FHIT group and the control group. Second, a general
chi-squared test was used to test for differences in
the proportion of colonies that were at least 100 m
between the FHIT and control groups. Each analysis
was performed separately by cell line. For the ex-
periments in which tumorigenicity in nude mice was
studied, transfected cells were injected into the left
and right flanks of five mice per cell line. The ex-
periments were terminated at the specified time
points, and the tumors were excised. Mixed models
were used to test for differences in the tumor volume
and weight between the FHIT and the control
groups. This analysis adequately adjusted for the
association inherent in the data because of multiple
tumors being measured from the same mouse. Sepa-
rate models were created for each cell line. For the
C33A cells, a separate analysis was also performed
that included the data from the clonal sublines. In the
analysis, clones were treated identically to the poly-
clonal cell populations.
C-33A, C-4II, AGS, and H460 Cells
and Expression of Endogenous Fhit
We evaluated several cervical carci-
noma cell lines by immunoblot analysis
and confirmed the absence of endogenous
Fhit protein expression in two cell lines,
C-33A and C-4II, previously shown to
lack full-length FHIT transcripts (19).
C-33A has a homozygous deletion within
FHIT, including exon 5 (4), and C4I, a
cell line derived from the same cancer
specimen as C-4II, has also been reported
to have a homozygous deletion within the
FHIT locus (28). As expected, Fhit pro-
tein was not detected by western blot
analysis in either C-33A or C-4II cervical
carcinoma cells (Fig. 1, A). Fhit protein of
the expected size was detected in HeLa,
CaSki, SiHa, and ME180 cervical cancer
cells, as well as in primary foreskin kera-
tinocytes (Fig. 1, A). Our detection of
full-length FHIT transcripts and Fhit pro-
tein in HeLa contrasts with other studies
in which Fhit protein was reported to be
undetectable (18). The different observa-
tions of Fhit expression in HeLa likely
reflect the genetic variability of HeLa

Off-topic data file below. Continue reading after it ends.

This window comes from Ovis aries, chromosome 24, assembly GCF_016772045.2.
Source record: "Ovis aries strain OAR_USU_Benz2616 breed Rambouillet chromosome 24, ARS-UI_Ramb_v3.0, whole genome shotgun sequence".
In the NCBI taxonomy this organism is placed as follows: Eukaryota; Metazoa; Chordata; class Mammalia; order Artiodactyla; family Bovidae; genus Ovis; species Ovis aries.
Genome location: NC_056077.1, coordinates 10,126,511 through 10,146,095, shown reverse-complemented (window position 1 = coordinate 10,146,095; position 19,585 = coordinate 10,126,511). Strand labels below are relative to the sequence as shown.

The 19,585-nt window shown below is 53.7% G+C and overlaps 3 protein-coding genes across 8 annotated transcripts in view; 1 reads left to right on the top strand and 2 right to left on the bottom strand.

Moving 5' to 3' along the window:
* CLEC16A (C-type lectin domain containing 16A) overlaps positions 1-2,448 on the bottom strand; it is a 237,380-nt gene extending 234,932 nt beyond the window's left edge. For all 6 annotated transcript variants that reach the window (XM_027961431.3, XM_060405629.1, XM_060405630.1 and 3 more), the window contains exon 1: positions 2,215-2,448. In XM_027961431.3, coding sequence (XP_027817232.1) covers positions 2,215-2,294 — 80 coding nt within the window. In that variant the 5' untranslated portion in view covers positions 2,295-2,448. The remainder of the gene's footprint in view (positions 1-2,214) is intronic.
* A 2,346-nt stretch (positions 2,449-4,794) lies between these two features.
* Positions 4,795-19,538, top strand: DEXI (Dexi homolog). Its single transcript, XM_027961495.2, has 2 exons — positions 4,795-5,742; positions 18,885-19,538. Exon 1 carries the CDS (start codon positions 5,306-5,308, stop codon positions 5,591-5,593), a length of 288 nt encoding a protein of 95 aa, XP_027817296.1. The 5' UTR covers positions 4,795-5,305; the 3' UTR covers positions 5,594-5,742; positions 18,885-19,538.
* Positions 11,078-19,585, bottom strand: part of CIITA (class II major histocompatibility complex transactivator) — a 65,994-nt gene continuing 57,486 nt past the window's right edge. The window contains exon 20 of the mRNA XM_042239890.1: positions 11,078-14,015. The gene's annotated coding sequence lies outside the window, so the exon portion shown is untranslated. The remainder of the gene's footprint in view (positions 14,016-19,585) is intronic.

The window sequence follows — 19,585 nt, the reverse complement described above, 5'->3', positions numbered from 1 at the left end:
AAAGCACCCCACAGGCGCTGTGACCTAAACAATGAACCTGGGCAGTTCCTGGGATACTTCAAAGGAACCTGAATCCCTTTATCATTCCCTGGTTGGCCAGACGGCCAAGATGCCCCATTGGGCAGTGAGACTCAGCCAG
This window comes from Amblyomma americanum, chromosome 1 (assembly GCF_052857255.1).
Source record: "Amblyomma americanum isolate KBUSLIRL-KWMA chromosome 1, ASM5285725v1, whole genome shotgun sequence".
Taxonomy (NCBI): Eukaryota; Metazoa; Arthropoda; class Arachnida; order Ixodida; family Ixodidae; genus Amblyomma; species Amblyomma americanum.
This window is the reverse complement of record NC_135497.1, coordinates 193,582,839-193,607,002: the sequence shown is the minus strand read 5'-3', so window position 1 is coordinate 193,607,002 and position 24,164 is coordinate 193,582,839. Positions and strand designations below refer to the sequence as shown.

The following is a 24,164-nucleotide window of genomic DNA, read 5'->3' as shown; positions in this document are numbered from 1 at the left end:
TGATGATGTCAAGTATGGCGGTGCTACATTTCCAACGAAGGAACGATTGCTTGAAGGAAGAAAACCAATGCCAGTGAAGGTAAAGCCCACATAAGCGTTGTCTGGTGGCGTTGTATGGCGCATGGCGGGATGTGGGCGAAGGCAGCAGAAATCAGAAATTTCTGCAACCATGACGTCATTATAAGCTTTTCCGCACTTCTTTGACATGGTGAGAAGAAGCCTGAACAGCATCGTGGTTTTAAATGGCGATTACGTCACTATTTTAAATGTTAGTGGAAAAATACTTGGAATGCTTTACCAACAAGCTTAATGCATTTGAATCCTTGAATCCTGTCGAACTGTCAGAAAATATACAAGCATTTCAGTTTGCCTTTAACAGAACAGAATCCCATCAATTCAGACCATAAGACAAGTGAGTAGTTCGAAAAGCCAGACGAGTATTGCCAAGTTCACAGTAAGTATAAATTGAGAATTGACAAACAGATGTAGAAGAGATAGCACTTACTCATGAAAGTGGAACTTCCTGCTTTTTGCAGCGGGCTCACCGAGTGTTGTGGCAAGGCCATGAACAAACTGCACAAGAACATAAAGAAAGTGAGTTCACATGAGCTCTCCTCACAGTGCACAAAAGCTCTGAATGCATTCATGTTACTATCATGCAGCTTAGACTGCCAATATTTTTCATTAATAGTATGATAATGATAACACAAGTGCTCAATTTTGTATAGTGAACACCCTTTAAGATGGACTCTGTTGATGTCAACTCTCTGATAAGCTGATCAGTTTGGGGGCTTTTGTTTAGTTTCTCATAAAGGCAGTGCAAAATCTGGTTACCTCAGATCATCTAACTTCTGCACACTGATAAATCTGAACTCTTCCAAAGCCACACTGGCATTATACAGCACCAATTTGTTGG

sublines that have been used by different
laboratories (20,27). C-33A and C-4II cell
lines are tumorigenic in nude mice, form-
ing poorly differentiated squamous carci-
nomas on subcutaneous injection into the
flank. H460 cells, derived from a large-
cell carcinoma of the lung, also form
poorly differentiated tumors in nude mice.
Previous studies (17,29) have shown that
H460 cells harbor homozygous deletion
of FHIT (intron 5) and lack expression of
endogenous Fhit protein. Western blot
analysis confirmed lack of Fhit protein
expression in H460 cells (Fig. 1, B) and
AGS cells (data not shown). In our stud-
ies, the injection of up to1×10
gastric carcinoma cells failed to generate
tumors in nude mice during a 9-week sur-
Fig. 1. Immunoblot analysis of fragile histidine triad (Fhit) protein expression in selected cancer cell lines.
Panel A: Expression of endogenous Fhit protein in human primary foreskin keratinocytes (PFK) and in six
human cervical carcinoma-derived cell lines (C-4II, CaSki, HeLa, ME180, SiHa, and C-33A) (100 g total
protein was loaded in each lane). Panel B: Expression of Fhit in polyclonal populations of C-33A and C-4II
cervical carcinoma cells and H460 lung carcinoma cells generated by stable transduction with recombinant
retroviruses (30 g total protein loaded in each lane). Total protein was isolated from cells stably transduced
by FHIT recombinant retroviruses (F) or retroviruses lacking the FHIT insert (V). Fhit expression in
preinjection cells (C) and derivative tumor xenografts (X)isshown.Panel C: Fhit expression in polyclonal
(P) and clonal (CL) C33A cell populations generated by stable transfection with pcDNA3.1/zeo+ (V)and
pcDNA3.1/zeo+/FHIT (F) expression plasmids (amounts of total protein loaded are indicated). Fhit expres-
sion in preinjection cells from one control clone V(CL1) and three Fhit expressing clones F(CL1–3) is
compared with Fhit expression in representative derivative xenografts F(CL2) and F(CL3).
340 REPORTS Journal of the National Cancer Institute, Vol. 92, No. 4, February 16, 2000
at University of Michigan on January 23, 2012 from
veillance period. AGS cells were, there-
fore, excluded from further studies of
Fhit’s ability to suppress their tumorigen-
ic growth in nude mice but included in
our analysis of Fhit’s effects on anchor-
age-independent growth.
Restoration of Fhit Expression in
C-33A, C-4II, and H460 Cells
Recombinant retroviruses carrying the
cloned FHIT cDNA as well as a G418
selectable marker were used to transduce
C-33A, C-4II, and H460 cells. Fhit pro-
tein of the expected size was easily de-
tected in polyclonal populations of cells
infected with retrovirus carrying FHIT
and in the derivative tumor xenografts
(Fig. 1, B, lanes 1–6) but not in cells in-
fected with a retrovirus lacking the FHIT
cDNA insert (Fig. 1, B, lanes 7–9). Ex-
pression of Fhit protein was also verified
in six of 14 zeocin-resistant clones of
C-33A cells stably transfected with the
pcDNA3.1/zeo+/FHIT expression plas-